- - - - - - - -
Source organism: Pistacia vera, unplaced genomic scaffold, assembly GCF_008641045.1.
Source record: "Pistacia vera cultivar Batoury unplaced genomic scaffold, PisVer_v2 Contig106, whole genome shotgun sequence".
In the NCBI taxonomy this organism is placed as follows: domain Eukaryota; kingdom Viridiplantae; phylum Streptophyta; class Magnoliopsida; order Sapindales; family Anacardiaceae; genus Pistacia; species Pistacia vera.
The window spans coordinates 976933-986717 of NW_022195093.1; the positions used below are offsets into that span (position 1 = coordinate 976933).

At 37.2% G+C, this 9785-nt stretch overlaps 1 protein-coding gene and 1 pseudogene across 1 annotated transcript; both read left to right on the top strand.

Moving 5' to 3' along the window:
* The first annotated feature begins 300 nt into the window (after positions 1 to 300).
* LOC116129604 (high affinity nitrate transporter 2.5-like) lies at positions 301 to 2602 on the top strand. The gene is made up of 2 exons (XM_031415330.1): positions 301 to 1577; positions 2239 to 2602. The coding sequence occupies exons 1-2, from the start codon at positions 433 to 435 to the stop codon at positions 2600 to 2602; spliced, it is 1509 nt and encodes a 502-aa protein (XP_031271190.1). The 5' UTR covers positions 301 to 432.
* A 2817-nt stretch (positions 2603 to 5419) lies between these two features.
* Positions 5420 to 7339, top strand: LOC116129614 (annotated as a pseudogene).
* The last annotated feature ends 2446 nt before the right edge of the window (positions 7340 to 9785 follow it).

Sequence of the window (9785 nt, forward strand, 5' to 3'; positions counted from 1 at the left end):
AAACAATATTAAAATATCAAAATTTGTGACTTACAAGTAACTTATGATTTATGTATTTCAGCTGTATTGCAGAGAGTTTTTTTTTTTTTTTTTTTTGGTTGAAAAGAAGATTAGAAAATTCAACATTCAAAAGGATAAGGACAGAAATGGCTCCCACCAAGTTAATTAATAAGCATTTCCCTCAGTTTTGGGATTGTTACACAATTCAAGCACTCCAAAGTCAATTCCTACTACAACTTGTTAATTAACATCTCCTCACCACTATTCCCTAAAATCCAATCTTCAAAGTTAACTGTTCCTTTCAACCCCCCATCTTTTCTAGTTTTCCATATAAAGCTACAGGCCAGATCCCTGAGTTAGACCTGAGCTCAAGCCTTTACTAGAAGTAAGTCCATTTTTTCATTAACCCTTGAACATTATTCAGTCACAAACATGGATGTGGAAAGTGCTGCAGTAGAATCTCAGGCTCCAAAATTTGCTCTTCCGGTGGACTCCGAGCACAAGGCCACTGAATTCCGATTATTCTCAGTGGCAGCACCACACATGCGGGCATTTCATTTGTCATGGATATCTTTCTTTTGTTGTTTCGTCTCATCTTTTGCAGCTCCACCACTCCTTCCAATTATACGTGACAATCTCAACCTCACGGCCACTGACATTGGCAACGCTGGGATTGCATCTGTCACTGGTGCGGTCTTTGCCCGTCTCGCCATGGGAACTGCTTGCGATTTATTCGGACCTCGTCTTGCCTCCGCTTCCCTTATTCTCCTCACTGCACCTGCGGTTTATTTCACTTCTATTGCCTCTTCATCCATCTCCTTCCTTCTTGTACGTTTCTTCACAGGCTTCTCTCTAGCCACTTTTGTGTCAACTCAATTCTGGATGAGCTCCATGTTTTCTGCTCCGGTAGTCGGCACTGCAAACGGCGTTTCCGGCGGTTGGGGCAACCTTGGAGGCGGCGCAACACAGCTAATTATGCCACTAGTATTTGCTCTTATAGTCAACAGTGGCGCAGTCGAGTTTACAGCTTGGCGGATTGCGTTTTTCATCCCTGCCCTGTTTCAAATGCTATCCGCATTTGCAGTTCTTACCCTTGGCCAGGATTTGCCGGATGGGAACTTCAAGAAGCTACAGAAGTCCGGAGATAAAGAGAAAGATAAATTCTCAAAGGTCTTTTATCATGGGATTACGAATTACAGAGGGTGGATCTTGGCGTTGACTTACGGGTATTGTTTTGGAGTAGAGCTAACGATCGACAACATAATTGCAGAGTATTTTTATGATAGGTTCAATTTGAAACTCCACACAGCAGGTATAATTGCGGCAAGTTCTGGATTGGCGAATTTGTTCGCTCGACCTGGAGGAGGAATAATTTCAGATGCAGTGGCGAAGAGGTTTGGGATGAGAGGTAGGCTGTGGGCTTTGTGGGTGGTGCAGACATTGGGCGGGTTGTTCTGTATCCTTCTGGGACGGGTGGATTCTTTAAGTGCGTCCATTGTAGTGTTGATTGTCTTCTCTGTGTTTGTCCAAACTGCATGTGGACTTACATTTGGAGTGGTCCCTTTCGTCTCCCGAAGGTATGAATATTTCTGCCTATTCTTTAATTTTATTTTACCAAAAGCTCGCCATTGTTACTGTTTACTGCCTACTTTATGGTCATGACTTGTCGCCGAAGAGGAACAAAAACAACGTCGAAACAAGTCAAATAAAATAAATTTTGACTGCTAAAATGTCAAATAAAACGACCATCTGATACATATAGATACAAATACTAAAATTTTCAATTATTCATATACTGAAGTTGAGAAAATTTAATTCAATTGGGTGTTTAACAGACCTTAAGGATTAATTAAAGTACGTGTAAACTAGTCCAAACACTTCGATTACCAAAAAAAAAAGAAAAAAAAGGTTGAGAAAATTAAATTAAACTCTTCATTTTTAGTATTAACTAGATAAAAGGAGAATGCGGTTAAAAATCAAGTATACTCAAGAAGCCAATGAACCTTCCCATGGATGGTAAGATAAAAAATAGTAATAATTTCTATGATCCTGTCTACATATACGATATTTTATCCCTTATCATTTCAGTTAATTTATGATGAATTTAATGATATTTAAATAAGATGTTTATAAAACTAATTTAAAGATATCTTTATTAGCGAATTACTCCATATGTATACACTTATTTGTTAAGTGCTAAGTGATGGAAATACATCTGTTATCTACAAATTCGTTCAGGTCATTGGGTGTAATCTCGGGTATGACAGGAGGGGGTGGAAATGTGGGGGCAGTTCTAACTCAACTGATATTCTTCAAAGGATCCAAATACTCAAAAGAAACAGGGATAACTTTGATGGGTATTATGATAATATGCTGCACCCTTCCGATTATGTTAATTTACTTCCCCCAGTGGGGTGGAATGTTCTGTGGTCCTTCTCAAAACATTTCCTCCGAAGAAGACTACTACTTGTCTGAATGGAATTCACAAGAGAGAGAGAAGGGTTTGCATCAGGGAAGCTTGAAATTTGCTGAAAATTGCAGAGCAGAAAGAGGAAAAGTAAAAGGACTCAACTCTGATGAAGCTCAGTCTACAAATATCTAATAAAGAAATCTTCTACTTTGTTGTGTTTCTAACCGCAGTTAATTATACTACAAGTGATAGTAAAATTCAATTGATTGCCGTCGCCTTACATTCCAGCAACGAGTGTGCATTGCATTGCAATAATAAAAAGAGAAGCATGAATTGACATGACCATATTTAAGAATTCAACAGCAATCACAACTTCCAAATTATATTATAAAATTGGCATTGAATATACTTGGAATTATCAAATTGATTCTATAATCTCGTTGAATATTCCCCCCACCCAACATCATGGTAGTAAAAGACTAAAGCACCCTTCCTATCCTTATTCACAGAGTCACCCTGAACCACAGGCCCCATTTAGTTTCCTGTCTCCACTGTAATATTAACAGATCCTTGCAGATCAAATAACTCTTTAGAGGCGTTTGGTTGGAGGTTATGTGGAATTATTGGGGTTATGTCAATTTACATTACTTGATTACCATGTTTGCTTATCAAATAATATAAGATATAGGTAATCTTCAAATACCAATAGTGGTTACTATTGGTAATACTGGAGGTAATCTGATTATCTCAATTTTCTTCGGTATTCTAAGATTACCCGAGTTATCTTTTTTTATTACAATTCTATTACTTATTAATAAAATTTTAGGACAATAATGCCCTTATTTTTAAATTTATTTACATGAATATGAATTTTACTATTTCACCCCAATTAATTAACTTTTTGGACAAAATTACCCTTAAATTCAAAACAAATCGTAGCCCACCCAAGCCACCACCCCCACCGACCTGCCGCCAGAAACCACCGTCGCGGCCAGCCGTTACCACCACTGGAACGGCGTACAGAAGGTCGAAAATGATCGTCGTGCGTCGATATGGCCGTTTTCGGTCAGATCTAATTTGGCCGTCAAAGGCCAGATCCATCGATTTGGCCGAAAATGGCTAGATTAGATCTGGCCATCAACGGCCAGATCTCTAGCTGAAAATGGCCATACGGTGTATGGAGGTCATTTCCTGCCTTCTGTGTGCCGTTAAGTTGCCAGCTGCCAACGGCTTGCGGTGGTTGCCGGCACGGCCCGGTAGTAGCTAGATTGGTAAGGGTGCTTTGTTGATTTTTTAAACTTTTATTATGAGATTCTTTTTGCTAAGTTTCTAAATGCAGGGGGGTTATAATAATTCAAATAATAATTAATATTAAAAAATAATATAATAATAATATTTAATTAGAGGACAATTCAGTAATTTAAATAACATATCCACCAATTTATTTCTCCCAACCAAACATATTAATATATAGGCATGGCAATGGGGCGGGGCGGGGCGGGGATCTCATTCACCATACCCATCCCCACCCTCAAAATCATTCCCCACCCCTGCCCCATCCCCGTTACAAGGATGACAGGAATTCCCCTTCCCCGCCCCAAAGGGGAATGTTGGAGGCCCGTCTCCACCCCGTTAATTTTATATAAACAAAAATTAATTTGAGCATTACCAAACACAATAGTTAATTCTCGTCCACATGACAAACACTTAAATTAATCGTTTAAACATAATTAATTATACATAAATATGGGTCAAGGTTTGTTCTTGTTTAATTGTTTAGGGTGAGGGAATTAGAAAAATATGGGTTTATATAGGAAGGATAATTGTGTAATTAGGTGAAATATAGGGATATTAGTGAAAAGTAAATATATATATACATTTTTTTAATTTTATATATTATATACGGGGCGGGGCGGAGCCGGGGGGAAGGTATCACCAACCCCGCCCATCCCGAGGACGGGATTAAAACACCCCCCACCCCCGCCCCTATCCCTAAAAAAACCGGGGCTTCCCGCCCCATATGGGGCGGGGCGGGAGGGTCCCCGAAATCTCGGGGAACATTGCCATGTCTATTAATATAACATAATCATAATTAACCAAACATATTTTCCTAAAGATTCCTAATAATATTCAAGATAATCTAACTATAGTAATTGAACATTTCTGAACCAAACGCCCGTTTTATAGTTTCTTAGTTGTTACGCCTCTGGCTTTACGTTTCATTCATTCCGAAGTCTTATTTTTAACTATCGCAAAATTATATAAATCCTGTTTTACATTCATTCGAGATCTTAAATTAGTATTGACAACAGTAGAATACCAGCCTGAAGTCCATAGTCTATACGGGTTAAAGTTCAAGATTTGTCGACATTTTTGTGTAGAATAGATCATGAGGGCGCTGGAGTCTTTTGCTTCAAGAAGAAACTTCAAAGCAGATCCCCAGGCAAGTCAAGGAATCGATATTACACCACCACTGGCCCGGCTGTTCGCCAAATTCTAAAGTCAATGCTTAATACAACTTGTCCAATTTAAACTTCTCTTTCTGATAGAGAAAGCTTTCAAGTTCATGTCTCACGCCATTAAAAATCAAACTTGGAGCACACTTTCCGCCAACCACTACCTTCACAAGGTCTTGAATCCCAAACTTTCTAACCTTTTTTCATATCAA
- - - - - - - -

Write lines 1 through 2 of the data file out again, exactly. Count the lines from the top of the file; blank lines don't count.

Source organism: Pistacia vera, unplaced genomic scaffold, assembly GCF_008641045.1.
Source record: "Pistacia vera cultivar Batoury unplaced genomic scaffold, PisVer_v2 Contig106, whole genome shotgun sequence".